Of the 6,500 nurses who participated, 29 percent said their hospitals had a plan in place to isolate potential coronavirus patients, and 44 percent said their employers provided guidance about how to handle the virus.
Sixty-three percent had access to N95 face masks, and a quarter of the respondents had access to an even more protective mask recommended by the union—the PAPR, or a powered air purifying respirator.
Still, healthcare workers who are in quarantine are not being tested quickly enough, say some. The article shares the sentiments of one California nurse who is in a 14-day self-quarantine. After caring for a coronavirus patient, she complained that the Centers for Disease Control and Prevention was not testing her for the virus quickly enough.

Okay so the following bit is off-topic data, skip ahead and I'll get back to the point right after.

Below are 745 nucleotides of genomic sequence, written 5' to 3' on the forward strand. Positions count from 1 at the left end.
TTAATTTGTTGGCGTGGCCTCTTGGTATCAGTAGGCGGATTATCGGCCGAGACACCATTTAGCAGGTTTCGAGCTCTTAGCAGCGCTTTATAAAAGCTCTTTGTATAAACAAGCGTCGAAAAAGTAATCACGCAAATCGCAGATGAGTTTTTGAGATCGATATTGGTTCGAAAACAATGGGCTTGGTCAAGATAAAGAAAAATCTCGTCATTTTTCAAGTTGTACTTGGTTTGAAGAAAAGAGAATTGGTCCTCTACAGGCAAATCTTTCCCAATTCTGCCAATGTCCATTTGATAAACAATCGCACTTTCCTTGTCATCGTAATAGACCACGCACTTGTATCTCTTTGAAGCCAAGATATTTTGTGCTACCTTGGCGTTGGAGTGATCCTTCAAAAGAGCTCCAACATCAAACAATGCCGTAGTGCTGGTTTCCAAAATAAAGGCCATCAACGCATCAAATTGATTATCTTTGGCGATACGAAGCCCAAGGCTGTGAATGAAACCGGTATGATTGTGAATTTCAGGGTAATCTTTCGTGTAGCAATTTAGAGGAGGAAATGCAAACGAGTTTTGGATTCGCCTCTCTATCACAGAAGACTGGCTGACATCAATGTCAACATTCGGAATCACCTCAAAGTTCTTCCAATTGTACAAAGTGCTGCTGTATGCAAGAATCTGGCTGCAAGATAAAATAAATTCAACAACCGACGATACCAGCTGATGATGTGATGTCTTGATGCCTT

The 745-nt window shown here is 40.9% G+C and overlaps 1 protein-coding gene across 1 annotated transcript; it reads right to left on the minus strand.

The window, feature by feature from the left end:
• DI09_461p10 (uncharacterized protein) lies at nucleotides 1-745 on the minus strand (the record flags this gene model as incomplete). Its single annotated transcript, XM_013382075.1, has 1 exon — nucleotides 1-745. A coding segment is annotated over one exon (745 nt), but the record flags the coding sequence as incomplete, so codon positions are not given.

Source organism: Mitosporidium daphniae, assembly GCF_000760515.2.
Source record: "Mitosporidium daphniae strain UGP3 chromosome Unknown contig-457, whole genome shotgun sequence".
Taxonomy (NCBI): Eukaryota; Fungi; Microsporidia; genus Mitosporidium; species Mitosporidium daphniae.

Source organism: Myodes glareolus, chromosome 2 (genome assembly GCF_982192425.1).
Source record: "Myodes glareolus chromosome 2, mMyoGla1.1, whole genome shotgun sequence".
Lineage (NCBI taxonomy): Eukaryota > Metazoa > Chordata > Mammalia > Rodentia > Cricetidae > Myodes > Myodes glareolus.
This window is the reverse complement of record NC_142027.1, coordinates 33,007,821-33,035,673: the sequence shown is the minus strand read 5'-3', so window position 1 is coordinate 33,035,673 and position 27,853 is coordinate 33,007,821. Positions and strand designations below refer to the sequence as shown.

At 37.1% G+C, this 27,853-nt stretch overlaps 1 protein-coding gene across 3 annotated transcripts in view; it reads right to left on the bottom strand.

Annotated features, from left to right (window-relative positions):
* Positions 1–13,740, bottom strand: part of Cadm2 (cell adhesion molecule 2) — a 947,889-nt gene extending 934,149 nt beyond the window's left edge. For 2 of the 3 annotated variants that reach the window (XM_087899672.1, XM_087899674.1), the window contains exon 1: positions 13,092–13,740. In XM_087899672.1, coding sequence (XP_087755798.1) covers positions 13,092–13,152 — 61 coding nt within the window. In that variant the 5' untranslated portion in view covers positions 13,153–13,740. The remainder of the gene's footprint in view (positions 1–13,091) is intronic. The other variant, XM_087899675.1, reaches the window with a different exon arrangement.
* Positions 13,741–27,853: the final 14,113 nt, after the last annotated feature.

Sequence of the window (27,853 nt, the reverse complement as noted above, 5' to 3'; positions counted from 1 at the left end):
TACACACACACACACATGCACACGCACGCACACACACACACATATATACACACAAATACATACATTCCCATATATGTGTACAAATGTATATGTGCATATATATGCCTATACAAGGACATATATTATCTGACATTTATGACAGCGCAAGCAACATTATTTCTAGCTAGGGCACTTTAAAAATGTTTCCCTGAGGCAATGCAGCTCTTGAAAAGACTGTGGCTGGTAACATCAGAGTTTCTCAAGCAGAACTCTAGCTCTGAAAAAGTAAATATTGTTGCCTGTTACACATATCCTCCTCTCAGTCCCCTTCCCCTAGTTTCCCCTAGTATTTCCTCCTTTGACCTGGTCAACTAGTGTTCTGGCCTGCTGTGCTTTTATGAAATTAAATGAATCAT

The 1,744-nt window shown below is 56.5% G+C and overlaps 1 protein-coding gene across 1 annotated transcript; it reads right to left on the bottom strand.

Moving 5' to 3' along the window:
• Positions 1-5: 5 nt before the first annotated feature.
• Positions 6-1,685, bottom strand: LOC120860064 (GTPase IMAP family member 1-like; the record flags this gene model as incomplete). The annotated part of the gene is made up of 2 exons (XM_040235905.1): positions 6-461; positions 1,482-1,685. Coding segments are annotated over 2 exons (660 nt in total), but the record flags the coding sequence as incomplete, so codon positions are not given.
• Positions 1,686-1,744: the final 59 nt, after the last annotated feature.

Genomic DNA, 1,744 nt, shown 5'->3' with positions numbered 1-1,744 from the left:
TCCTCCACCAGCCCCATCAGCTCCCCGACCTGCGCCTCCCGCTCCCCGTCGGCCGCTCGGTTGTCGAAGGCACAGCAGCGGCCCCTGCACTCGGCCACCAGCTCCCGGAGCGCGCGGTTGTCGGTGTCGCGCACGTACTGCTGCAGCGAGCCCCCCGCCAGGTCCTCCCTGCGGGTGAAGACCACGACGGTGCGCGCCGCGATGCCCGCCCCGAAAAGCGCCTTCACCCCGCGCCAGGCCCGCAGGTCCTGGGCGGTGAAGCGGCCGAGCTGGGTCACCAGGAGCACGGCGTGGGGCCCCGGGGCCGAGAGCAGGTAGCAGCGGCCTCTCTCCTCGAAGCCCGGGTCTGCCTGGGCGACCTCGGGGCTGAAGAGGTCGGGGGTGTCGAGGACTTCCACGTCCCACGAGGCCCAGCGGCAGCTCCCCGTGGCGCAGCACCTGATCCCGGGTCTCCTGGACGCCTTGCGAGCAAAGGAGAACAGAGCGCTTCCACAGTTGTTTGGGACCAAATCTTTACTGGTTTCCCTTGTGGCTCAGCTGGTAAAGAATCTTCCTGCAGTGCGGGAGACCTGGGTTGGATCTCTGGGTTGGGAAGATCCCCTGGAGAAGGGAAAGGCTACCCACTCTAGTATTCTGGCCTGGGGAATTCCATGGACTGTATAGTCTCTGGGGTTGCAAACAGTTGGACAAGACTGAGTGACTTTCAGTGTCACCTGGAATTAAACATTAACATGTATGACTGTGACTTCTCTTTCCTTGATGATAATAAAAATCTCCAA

“This is not the ticket dispenser at a deli counter; it’s a public health emergency!” she wrote in a statement shared by National Nurses United.
At a recent news conference, the union demanded that the federal government ensure all health care workers receive the highest levels of protective equipment, that any vaccine that is developed by offered to the public for free, and that Congress immediately pass an emergency spending package in response to the virus. President Trump just signed an $8.3 billion emergency coronavirus spending package last week.
Still, many think the Centers for Disease Control and the federal government are not doing enough.